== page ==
The JOOVY Zoom 360 Jogger.  It looks fierce. It's actually for "city living". I guess you would need all that 3" travel suspension with all the potholes in the metro. The product manual also says it's made out of aircraft grade aluminum. So when your baby travels, your jogger and the airplane would be really good friends.

The BOB Ironman Single Jogger. It's called IRONMAN. How awesome is that. Your baby could look at other babies and say, "Hey I'm on an ironman. Oh what, your stroller has little bears." And if daddy or mommy has actually done the Ironman, that's just doubly awesome. It's like fate.

The SCHWINN JOYRIDER Jogging Stroller.  The sheer size of the wheels bite you first. They're 20 inches in diameter. How crazy is that. It's made up of aluminum and folds into something I couldn't even explain. It looks like a stroller sandwich.

The BABY JOGGER 25th Anniversary Performance Jogger. If other babies saw your baby in this stroller, they'd be thinking your baby was some loony speedfreak. It's just a picture and it already looks fast. It's a solid one-piece frame built for maximum durability and it has shock absorbers too. It also has reflective stitching in case you know, you'd like to get your baby used to your 4am weekend runs.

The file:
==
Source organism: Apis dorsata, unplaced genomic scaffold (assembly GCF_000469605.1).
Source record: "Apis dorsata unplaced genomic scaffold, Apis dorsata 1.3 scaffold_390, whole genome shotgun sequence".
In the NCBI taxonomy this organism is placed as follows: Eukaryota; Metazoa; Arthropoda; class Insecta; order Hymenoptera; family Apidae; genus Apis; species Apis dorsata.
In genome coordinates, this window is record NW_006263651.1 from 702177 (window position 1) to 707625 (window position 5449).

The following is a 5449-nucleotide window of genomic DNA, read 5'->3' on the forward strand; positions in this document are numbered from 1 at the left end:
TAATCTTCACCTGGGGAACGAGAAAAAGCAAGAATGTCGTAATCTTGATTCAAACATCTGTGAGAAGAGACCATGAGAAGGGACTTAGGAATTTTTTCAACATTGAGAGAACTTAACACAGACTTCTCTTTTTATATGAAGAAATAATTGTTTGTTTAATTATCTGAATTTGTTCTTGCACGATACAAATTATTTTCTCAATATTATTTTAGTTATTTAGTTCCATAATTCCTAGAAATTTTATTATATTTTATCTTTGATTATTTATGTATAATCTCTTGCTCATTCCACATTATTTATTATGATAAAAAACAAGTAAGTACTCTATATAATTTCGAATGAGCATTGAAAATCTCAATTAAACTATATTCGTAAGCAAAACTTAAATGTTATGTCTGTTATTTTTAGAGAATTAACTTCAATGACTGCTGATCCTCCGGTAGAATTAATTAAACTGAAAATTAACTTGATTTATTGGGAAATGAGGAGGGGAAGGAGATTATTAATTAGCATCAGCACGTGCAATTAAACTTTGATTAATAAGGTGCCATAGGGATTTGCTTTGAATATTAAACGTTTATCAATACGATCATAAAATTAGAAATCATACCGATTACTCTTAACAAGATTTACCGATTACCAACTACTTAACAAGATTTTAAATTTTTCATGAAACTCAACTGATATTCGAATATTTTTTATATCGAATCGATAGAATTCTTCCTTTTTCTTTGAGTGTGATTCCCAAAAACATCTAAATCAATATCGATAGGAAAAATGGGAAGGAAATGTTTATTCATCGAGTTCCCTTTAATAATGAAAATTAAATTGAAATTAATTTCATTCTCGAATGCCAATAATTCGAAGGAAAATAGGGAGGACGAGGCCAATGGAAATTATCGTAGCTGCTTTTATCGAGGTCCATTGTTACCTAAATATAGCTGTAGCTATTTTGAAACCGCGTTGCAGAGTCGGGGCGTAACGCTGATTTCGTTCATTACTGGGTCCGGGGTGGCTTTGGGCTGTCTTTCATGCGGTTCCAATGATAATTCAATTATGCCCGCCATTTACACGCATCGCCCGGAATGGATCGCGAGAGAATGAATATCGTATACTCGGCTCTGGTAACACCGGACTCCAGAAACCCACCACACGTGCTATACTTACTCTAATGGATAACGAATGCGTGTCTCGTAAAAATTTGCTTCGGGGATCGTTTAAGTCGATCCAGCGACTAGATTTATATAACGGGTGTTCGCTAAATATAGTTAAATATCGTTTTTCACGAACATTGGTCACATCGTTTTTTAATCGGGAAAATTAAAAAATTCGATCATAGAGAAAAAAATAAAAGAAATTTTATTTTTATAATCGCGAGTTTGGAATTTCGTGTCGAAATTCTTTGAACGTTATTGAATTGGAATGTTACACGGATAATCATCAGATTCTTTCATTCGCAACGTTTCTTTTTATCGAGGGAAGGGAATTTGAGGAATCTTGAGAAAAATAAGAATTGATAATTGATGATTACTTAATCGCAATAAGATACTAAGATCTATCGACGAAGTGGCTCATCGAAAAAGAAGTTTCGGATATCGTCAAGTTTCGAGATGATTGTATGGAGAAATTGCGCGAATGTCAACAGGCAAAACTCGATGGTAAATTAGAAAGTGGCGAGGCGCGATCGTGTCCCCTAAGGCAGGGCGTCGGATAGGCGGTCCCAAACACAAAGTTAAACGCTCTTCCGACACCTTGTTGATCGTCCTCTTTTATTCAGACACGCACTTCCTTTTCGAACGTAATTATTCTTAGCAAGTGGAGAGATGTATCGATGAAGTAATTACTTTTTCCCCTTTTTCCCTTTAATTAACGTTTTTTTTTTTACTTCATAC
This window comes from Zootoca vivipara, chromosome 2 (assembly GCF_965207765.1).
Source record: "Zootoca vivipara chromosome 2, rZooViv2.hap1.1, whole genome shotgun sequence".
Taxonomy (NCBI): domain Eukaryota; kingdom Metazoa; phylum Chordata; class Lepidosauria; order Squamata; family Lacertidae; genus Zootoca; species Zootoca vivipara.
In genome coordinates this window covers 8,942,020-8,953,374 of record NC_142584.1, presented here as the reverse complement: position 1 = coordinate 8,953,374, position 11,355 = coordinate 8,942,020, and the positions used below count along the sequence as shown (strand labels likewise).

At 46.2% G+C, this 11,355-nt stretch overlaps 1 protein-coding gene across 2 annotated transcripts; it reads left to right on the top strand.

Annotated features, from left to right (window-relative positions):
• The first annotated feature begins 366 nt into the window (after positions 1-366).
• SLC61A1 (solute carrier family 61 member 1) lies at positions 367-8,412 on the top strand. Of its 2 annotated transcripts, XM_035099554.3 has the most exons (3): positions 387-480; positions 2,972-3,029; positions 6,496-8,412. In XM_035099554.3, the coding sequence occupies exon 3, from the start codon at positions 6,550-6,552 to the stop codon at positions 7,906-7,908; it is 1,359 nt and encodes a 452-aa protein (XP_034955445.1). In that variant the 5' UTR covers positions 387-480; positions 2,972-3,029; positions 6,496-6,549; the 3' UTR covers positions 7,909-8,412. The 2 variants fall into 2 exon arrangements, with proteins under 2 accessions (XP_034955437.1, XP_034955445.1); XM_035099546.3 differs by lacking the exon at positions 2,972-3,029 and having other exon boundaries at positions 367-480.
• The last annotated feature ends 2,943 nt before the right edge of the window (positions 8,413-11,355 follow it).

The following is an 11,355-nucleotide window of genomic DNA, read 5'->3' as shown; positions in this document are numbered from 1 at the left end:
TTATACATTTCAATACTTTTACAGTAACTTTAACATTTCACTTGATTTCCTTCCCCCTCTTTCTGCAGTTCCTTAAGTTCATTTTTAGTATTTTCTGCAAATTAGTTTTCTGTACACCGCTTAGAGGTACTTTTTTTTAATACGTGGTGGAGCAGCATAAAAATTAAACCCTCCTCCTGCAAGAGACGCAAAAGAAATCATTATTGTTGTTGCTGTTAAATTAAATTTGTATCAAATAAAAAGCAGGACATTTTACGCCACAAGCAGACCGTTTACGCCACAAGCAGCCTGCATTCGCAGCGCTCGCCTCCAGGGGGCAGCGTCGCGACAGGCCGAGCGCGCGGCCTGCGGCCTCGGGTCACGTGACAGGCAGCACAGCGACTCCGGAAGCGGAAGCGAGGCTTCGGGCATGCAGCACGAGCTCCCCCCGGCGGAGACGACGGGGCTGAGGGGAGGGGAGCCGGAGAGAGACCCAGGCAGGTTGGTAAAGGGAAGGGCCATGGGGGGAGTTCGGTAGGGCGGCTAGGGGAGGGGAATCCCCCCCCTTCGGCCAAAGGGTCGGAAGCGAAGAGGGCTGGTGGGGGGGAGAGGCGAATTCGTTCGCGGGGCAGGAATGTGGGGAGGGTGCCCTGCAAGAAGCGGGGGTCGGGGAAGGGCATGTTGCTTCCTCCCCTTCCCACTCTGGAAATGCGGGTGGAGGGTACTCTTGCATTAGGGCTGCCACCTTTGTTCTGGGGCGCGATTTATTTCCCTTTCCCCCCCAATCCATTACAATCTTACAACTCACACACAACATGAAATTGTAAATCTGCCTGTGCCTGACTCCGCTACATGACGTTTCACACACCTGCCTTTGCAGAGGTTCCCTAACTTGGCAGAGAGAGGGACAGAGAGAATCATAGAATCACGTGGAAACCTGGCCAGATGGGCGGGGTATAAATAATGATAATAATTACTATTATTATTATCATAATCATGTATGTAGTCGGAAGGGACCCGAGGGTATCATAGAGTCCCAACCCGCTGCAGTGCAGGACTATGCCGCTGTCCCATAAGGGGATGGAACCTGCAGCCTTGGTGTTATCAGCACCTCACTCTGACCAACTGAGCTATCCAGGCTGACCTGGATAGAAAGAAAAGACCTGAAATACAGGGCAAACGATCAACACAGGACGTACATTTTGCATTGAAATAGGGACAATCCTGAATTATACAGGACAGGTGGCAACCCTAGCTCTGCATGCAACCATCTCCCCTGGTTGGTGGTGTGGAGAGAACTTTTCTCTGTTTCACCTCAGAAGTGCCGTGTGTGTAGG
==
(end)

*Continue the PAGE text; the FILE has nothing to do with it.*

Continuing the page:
35th Milo Marathon - Garmin Connect

I think that this Garmin thing is so cool. Honestly, when the hubby showed me a photo of the watch I said to him, "It looks like a calculator." Well, it still does. But at least now I think it's a cool calculator.

Ever since he got it, they've been inseparable on runs. Even the shortest distance. Still need to wear it. Except for unfortunate instances (very few) when he forgets it or forgets to charge it.

He even wanted to try out its heart rate monitor belt-thing on my tummy to see if it could pick up our baby's heartbeat. If we get crazy enough maybe we just will.

35th Milo Marathon Race and the Results

First off, I'd like to give a shout-out to Milo and RunRio: thank you for setting up a safe and very well-organized race. The race kit and booklet is pretty impressive (reminded me of the HK one we did on February, actually). Being preggy and needing more rest than ever, this is actually the first time I've not gone with my husband as support (or finish line cheerer) on a marathon.